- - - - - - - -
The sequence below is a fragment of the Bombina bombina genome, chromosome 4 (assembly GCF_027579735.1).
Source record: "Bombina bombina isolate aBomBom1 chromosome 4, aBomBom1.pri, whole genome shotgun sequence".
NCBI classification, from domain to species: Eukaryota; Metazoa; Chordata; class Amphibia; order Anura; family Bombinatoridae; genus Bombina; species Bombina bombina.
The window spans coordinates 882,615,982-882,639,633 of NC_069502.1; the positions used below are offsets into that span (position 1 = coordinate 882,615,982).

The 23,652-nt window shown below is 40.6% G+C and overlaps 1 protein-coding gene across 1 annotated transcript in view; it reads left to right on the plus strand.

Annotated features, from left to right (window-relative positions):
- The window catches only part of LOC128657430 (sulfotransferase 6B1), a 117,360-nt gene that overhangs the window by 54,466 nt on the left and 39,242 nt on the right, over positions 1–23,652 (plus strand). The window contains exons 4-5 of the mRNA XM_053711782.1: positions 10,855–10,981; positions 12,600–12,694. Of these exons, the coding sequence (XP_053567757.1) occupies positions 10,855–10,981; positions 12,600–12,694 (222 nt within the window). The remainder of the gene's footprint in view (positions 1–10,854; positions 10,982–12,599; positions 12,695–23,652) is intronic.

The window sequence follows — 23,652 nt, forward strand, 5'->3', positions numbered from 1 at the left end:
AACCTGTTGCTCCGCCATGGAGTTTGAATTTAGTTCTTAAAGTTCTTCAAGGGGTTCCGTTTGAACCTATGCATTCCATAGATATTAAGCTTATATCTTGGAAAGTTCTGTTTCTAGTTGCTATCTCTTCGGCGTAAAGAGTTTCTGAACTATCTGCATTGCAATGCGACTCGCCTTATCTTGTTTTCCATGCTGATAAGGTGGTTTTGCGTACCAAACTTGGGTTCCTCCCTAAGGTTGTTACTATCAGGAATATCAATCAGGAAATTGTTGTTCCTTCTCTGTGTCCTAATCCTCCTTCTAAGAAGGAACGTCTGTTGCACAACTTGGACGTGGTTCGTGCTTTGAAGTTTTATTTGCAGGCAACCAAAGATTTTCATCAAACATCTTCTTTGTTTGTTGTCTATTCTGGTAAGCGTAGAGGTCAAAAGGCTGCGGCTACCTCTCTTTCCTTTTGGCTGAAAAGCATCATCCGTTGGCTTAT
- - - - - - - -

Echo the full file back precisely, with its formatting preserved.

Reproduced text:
The sequence below is a fragment of the Bombina bombina genome, chromosome 4 (assembly GCF_027579735.1).
Source record: "Bombina bombina isolate aBomBom1 chromosome 4, aBomBom1.pri, whole genome shotgun sequence".
NCBI classification, from domain to species: Eukaryota; Metazoa; Chordata; class Amphibia; order Anura; family Bombinatoridae; genus Bombina; species Bombina bombina.
The window spans coordinates 882,615,982-882,639,633 of NC_069502.1; the positions used below are offsets into that span (position 1 = coordinate 882,615,982).

The 23,652-nt window shown below is 40.6% G+C and overlaps 1 protein-coding gene across 1 annotated transcript in view; it reads left to right on the plus strand.

Annotated features, from left to right (window-relative positions):
- The window catches only part of LOC128657430 (sulfotransferase 6B1), a 117,360-nt gene that overhangs the window by 54,466 nt on the left and 39,242 nt on the right, over positions 1–23,652 (plus strand). The window contains exons 4-5 of the mRNA XM_053711782.1: positions 10,855–10,981; positions 12,600–12,694. Of these exons, the coding sequence (XP_053567757.1) occupies positions 10,855–10,981; positions 12,600–12,694 (222 nt within the window). The remainder of the gene's footprint in view (positions 1–10,854; positions 10,982–12,599; positions 12,695–23,652) is intronic.

The window sequence follows — 23,652 nt, forward strand, 5'->3', positions numbered from 1 at the left end:
AACCTGTTGCTCCGCCATGGAGTTTGAATTTAGTTCTTAAAGTTCTTCAAGGGGTTCCGTTTGAACCTATGCATTCCATAGATATTAAGCTTATATCTTGGAAAGTTCTGTTTCTAGTTGCTATCTCTTCGGCGTAAAGAGTTTCTGAACTATCTGCATTGCAATGCGACTCGCCTTATCTTGTTTTCCATGCTGATAAGGTGGTTTTGCGTACCAAACTTGGGTTCCTCCCTAAGGTTGTTACTATCAGGAATATCAATCAGGAAATTGTTGTTCCTTCTCTGTGTCCTAATCCTCCTTCTAAGAAGGAACGTCTGTTGCACAACTTGGACGTGGTTCGTGCTTTGAAGTTTTATTTGCAGGCAACCAAAGATTTTCATCAAACATCTTCTTTGTTTGTTGTCTATTCTGGTAAGCGTAGAGGTCAAAAGGCTGCGGCTACCTCTCTTTCCTTTTGGCTGAAAAGCATCATCCGTTGGCTTAT